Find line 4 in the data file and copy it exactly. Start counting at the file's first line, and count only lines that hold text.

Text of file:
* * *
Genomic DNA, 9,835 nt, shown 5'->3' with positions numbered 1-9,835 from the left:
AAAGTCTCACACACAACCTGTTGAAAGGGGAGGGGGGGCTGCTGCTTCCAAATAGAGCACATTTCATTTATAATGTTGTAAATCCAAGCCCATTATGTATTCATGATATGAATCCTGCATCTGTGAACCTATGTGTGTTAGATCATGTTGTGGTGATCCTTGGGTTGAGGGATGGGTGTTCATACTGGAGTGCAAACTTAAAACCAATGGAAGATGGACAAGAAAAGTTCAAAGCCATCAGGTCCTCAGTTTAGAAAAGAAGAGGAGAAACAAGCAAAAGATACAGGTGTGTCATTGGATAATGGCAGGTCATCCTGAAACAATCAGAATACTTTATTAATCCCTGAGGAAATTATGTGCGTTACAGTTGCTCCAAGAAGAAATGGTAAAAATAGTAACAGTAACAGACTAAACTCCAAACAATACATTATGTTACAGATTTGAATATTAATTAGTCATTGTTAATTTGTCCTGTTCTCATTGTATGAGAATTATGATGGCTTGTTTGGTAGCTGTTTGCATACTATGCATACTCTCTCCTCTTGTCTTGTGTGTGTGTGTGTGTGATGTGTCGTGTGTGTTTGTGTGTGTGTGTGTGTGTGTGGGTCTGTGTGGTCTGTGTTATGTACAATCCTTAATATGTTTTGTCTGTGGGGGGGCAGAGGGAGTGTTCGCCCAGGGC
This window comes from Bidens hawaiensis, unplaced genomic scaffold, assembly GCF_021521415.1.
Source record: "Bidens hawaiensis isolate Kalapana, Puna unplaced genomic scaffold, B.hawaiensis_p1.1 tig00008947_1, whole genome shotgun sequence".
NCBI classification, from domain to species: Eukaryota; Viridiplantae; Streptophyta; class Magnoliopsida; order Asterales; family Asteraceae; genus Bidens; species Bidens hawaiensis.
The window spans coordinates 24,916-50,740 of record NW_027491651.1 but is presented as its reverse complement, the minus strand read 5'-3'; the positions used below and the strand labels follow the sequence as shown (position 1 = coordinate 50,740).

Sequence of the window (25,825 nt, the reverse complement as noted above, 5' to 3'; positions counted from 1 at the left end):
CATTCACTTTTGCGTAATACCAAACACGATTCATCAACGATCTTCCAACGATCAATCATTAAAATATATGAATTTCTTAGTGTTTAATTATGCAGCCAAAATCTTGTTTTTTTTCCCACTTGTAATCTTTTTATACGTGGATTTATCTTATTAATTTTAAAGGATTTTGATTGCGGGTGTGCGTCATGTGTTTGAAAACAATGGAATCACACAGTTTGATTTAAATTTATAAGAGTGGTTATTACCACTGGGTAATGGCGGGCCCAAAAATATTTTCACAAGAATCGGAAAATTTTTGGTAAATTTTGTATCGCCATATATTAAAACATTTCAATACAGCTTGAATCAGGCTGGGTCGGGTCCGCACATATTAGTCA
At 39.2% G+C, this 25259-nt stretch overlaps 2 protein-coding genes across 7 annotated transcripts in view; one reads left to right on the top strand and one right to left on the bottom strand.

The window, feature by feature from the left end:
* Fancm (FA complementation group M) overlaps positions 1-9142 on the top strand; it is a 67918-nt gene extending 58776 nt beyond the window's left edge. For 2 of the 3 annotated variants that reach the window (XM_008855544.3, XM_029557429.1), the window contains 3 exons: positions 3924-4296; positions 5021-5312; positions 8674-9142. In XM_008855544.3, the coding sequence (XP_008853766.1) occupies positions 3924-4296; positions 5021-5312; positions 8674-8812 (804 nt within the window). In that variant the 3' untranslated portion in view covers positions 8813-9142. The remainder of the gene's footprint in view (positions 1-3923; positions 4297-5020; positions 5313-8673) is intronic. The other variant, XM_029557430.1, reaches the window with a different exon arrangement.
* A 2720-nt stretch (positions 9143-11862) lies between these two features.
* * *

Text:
Source record: "Bidens hawaiensis isolate Kalapana, Puna unplaced genomic scaffold, B.hawaiensis_p1.1 tig00008947_1, whole genome shotgun sequence".